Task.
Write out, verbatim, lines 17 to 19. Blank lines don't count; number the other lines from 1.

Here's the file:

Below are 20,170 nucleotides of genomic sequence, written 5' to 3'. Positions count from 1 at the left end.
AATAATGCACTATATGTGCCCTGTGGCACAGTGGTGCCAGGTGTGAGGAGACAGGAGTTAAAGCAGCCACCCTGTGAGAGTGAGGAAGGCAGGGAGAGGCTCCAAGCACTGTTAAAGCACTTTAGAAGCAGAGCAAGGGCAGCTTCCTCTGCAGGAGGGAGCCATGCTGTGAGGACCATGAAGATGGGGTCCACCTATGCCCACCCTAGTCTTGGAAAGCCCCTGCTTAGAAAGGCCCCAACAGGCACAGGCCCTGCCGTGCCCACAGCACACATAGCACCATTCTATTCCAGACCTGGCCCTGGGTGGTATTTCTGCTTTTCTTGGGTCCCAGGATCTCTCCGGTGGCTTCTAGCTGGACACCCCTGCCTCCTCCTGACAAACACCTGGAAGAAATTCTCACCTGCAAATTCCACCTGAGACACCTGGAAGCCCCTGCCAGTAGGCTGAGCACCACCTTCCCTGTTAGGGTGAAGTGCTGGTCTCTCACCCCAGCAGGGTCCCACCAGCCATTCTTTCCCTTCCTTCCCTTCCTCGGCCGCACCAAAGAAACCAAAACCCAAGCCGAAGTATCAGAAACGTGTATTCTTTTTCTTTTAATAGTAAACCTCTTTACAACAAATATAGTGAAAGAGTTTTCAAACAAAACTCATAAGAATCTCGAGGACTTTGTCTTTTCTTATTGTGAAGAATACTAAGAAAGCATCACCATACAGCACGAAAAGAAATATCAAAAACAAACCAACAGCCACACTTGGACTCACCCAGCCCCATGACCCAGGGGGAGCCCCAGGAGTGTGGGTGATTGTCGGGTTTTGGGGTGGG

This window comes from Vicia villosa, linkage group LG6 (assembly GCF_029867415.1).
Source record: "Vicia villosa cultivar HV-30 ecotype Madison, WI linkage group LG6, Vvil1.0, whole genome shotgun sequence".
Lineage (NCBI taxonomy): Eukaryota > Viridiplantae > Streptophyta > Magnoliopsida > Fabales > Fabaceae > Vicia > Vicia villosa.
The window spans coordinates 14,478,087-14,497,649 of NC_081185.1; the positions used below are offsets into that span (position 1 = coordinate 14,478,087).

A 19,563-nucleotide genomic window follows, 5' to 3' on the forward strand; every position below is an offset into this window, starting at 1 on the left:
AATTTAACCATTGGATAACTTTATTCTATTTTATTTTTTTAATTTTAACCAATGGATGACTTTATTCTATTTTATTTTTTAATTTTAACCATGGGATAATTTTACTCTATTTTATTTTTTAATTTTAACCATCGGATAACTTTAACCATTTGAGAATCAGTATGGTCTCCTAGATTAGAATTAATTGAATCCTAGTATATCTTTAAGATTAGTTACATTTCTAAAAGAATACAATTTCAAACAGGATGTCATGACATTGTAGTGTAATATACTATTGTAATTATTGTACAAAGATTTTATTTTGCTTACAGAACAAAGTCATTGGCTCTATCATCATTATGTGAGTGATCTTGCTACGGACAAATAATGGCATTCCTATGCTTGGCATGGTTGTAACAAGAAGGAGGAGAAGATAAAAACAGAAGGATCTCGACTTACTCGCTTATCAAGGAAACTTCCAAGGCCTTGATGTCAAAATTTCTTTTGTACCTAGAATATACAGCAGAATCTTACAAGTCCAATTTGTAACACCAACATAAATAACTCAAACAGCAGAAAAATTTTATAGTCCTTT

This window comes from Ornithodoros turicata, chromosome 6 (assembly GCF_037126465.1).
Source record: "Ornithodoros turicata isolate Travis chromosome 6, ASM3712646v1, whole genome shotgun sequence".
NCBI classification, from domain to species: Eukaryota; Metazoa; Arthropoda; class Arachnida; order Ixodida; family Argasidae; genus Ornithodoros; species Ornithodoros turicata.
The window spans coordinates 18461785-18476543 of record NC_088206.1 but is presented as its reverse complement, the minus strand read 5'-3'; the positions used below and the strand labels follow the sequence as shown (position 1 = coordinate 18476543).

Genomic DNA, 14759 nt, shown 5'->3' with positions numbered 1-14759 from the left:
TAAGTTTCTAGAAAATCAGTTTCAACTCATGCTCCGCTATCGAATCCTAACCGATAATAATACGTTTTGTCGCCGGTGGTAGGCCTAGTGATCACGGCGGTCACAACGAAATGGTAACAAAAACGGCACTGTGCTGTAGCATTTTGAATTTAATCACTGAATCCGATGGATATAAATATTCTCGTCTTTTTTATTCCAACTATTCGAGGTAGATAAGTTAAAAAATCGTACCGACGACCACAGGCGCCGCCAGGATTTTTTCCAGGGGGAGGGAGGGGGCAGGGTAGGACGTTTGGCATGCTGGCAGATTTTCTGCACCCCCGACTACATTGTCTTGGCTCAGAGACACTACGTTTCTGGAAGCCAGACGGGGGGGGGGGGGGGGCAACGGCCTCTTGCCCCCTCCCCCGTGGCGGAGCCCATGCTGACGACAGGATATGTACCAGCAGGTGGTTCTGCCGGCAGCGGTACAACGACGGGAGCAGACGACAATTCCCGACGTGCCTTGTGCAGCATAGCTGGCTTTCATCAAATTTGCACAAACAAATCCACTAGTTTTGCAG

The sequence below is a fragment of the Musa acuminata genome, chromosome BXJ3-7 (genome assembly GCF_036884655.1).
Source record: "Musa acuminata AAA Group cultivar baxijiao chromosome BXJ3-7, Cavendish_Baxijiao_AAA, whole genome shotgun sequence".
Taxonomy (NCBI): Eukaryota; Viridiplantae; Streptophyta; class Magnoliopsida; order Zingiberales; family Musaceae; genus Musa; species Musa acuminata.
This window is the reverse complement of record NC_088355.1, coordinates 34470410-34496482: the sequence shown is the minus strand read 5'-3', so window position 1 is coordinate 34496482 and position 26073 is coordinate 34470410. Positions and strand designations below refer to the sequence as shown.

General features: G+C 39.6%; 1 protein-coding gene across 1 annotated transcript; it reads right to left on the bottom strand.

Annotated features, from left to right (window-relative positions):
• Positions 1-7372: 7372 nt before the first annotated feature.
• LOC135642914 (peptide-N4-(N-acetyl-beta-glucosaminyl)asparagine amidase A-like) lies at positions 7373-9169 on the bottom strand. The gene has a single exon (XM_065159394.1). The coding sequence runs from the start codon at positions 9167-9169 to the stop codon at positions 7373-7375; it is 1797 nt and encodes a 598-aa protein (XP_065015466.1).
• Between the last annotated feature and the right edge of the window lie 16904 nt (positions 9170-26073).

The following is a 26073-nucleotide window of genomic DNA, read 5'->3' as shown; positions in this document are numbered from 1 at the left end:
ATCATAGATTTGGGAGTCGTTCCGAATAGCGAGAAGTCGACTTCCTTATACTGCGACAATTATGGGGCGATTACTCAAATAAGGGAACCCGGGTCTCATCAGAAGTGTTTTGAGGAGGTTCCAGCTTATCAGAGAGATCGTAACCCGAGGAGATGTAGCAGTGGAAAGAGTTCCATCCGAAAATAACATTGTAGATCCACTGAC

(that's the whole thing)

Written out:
Taxonomy (NCBI): Eukaryota; Viridiplantae; Streptophyta; class Magnoliopsida; order Zingiberales; family Musaceae; genus Musa; species Musa acuminata.
This window is the reverse complement of record NC_088355.1, coordinates 34470410-34496482: the sequence shown is the minus strand read 5'-3', so window position 1 is coordinate 34496482 and position 26073 is coordinate 34470410. Positions and strand designations below refer to the sequence as shown.

General features: G+C 39.6%; 1 protein-coding gene across 1 annotated transcript; it reads right to left on the bottom strand.